By Ruzanna Stepanian
Yerevan’s new chief architect ruled out on Monday any reversal of decisions by his highly controversial predecessor that led to the emergence of numerous cafes in public parks and a dramatic shrinkage of the city’s green areas.
In an interview with RFE/RL, the official, Samvel Danielian, admitted that the number of such cafes has grown disproportionately high but indicated that it is too late to remove even some of them. Contradicting other government officials, he denied that their construction was accompanied by gross legal violations reported by local media and decried by environmental activists.
“The bulk of construction work was carried out according to plan [approved by the municipality], and there have only been minor deviations which I find natural,” he claimed.
Danielian, who previously worked as head of the urban development department at the Yerevan mayor’s office, also strongly defended the track record of his predecessor Narek Sargsian. The latter is widely believed to have been instrumental in the rapid proliferation of the cafes and other nightspots that have infested virtually every park in the city center, including its famous Circle Boulevard and a garden outside the Opera House.
The process has been accompanied by the destruction of many old trees. Environmentalists says it has inflicted much greater damage on Yerevan’s vital green zones than the severe energy crisis of the early 1990s when many people chopped down trees to heat their homes.
Many of the entertainment places that have mushroomed in the parks are owned by senior government, law-enforcement and military officials or their friends and relatives. Media reports have suggested widespread corruption among municipal officials that provided them with appropriate licenses. Yerevan’s previous mayor, Robert Nazarian, admitted shortly after his resignation last year that he found it hard to decline requests for land allocation made by more powerful government officials.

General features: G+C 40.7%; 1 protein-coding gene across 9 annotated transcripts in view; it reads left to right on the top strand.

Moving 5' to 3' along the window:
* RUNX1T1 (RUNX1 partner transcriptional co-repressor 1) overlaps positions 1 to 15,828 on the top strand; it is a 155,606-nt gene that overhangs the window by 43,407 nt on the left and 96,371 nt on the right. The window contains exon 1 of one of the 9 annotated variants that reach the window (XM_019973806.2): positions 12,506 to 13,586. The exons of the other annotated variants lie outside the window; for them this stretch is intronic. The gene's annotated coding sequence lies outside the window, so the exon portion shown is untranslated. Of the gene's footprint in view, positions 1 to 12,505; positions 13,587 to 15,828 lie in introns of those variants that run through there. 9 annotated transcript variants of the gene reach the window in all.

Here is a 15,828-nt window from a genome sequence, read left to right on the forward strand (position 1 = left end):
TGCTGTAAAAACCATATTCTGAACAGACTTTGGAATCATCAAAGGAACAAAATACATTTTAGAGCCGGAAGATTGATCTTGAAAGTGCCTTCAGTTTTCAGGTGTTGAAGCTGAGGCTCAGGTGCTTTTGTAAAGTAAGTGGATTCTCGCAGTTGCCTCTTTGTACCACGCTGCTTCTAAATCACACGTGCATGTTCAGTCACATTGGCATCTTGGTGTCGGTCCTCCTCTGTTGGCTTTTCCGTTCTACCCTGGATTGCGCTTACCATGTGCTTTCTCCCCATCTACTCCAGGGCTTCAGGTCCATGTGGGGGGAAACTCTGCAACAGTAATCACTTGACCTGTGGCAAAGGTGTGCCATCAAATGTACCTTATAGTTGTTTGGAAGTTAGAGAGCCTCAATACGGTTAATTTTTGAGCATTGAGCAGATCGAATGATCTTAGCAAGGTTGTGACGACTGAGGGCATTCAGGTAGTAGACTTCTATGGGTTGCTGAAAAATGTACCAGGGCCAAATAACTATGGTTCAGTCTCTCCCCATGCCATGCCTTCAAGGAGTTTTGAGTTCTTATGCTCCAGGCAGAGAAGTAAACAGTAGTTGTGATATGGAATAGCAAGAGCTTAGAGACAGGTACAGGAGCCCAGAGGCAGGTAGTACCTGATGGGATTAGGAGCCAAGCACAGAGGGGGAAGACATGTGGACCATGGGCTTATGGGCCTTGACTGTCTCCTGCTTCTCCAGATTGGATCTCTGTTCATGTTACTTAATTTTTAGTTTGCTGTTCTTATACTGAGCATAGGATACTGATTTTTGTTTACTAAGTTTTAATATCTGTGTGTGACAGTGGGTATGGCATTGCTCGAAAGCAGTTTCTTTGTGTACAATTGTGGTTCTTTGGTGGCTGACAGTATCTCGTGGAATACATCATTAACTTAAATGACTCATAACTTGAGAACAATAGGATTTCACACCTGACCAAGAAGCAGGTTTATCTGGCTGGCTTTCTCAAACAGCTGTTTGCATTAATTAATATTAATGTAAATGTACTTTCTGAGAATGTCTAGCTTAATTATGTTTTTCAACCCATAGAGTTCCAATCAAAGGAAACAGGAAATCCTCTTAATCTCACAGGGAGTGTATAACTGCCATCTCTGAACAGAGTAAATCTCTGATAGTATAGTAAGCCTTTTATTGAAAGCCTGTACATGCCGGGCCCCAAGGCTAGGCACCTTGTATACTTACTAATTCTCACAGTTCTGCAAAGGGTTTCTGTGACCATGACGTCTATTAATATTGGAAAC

Some local observers believe that Sargsian has had a greater say in the commercial development than Nazarian and the current presidentially appointed mayor, Yervand Zakharian. Sargsian’s recent resignation is believed to be the result of his dubious decisions -- something which was confirmed by a senior official from the Armenian Ministry for Urban Development.
“The violations of the law under Robert Nazarian were mainly committed by the chief architect who was relieved of his duties,” the head of the ministry’s inspections department, Sevada Hayrapetian, told RFE/RL. “His dismissal didn’t come out of the blue. He carried out violations and that is why he lost his job.”
However, Danielian denied this, insisting on his view that the land allocations were legal. “I don’t think there were any big mistakes committed by the former chief architect,” he said.
Asked whether he is happy with the city’s changed appearance, Danielian replied: “Of course, it would be good not to have [the cafes] in the Opera area. But what happened has already happened.”